Children Of H1B Visa Holders Face An Uncertain Future; Is US Govt Forcing ‘Aged-Out’ Kids To Deport?

Children Of H1B Visa Holders Face An Uncertain Future; Is US Govt Forcing 'Aged-Out' Kids To Deport?
Children Of H1B Visa Holders Face An Uncertain Future; Is US Govt Forcing ‘Aged-Out’ Kids To Deport?

As per the report, recently The US Senate has blocked one of the proposed bills-S386, which was supposed to remove per country green card application limit. This is mainly affecting the Indian families whose children have aged out 21 or on the way to reach there.


How Did This Happen?

So far, the children are staying on H-4 dependent visas which is tied to their parent’s H-1B work visa.

During this phase, these children are still studying, with this news they have no choice but to apply for an F-1 visa, which is applied by international students and continue their studies in the US or they will have to deport themselves to India.

Moreover, there is no security of getting an F-1 visa. If they think of coming back to India then it would be quite difficult for them as many of them migrated to the US when they were very much younger. Now it would be difficult for them to adapt to the Indian environment. 

Why Did This Happen?

The main reason behind this issue is the long queue for green cards. The US has fixed a 1.4 lac green card quota for employment-based applicants and also they capped 7% limit for every country.

This policy mostly affects the huge Indan population in the US who hold H1-B visa. 

Cyrus Mehta, founder of a New York-based immigration law firm said “Unlike people born in other countries, those born in India are subject to a decade long backlogs. So most other nationals get their green card within the six-year term of the H-1B, but not Indians,”.

According to the report, around 6.32 Indians are waiting for their green card in employment based immigration category till April, 2018. The employment-based green card backlog has 76% Indians who are waiting for their green cards.

Who Is Affected The Most?

“Indian employees of US businesses(under EB2 and EB3 visa), who entered in the waiting line in 2018, have an impossible half-century-long wait,” Cato, A US-based think tank said.

“On turning 21, I hit a wall I hadn’t even thought would affect me – it was my immigration status,”  said an Ohio based student who is pursuing a masters degree in technology.

While his younger sister didn’t get affected as she is a US citizen by birth. But not all the children of H1-B parents are born in the USA.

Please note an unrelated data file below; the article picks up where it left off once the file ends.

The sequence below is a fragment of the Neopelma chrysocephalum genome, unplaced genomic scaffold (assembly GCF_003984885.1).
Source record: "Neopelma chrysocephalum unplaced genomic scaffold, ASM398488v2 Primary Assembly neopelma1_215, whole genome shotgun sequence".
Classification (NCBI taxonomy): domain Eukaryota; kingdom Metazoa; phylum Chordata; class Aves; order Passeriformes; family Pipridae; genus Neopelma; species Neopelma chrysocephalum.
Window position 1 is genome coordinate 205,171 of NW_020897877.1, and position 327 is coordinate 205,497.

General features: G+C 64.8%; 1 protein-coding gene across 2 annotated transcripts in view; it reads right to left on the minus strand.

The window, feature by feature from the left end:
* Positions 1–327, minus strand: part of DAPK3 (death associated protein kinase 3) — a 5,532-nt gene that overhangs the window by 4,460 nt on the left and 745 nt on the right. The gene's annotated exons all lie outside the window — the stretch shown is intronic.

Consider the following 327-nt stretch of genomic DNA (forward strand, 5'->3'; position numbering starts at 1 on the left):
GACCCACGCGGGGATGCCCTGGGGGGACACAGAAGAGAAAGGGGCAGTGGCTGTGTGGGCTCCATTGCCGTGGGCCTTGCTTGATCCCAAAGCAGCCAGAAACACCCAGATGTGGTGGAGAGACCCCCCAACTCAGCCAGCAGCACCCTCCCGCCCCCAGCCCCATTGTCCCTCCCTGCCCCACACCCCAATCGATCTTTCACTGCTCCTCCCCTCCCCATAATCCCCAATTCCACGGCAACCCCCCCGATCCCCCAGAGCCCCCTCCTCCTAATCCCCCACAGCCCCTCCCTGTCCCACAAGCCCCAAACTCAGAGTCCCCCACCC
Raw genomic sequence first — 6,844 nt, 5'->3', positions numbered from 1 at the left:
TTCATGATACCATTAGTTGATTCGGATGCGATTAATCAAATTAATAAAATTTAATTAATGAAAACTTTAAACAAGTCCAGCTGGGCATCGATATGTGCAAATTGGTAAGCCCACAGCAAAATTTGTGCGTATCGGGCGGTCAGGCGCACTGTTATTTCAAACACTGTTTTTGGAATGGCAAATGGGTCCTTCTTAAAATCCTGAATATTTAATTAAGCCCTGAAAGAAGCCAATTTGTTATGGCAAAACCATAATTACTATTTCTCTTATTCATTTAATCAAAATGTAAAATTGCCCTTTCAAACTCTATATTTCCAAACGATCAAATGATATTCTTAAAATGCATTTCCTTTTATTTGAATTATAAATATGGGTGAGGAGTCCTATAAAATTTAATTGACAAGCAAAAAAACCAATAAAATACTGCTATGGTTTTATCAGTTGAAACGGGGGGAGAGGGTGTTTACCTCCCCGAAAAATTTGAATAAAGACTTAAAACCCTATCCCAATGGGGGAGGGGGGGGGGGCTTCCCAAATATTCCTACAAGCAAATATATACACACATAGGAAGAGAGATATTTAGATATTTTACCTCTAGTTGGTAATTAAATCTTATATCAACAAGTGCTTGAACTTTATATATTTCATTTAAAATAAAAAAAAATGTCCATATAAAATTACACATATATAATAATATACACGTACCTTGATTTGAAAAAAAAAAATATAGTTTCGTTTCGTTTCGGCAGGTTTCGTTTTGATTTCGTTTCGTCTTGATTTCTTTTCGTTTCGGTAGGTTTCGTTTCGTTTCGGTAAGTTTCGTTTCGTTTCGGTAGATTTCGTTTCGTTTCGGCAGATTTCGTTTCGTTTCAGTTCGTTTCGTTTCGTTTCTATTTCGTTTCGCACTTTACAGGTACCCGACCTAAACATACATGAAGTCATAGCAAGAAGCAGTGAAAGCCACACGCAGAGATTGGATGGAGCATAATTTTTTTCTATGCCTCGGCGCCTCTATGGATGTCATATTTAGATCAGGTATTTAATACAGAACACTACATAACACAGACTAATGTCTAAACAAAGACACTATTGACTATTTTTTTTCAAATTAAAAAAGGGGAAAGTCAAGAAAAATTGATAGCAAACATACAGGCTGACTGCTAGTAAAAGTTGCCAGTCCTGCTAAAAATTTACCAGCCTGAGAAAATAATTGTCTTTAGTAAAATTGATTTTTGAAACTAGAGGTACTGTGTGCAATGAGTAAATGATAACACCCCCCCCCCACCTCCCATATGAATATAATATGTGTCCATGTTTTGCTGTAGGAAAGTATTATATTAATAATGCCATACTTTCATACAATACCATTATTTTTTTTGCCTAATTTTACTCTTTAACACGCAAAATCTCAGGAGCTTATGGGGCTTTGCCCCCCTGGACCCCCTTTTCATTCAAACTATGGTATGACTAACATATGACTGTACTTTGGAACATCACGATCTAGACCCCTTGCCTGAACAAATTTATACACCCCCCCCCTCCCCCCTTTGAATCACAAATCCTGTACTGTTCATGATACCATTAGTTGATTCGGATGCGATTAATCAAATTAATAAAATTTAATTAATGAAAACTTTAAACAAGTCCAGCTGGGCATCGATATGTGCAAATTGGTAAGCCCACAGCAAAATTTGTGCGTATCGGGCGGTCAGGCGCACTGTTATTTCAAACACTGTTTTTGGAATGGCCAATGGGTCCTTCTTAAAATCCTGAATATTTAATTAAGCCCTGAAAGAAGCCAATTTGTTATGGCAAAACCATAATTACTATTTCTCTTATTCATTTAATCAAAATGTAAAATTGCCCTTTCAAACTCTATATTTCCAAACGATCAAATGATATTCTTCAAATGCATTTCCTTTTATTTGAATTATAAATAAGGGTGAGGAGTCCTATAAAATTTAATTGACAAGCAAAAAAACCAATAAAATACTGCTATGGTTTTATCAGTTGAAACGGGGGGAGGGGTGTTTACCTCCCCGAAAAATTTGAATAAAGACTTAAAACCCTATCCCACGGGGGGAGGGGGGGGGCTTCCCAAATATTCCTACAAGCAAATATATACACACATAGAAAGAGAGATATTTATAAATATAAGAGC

Further elaborating his story he said “When I applied to graduate school, I was considered an international student. After I complete my studies, I will continue to be treated as an alien and will be allowed to work only through the complicated H-1B visa lottery system,”.

Also, F-1 visa applicants have to prove a non-immigrant intent in case of aged-out children which will create a problem too.

“Many of the cases where a change to student status is requested do get approved. But there are also cases where it is rejected owing to the boilerplate reason that the student has the entire family in the US, therefore they have no ties to their home country. The life of a youngster and the family unity should not have to depend upon the ‘benevolence’ of an immigration officer,” said Rajiv Khanna, Arlington-based immigration advocate.

Moreover, these children have to face problems like higher fees like any other international student, lack of scholarships and they also can not work part-time.

In Need Of A Tiny Ray Of Hope

The good part is that many activists are showing support for this ‘H4-dreamers’(aged-out children).

The volunteer working with community group Win Virginia, Vikas Grover said that there is no end to the problems these kids are facing. He has arranged meeting of children and their parents with senators and advised them to write a petition about it.

This led Senator Mark Warner to co-sponsor this bill. The Indians are hoping that their voice will be heard soon.

According to Khanna “Lifting of the green card cap will be the first step that will help future generations of children,’. (reference TOI)

Mehta Added “In addition to removing the per country quotas, an ideal legislation to resolve the backlog is to not count family members in the cap, but only the principal applicant,”.

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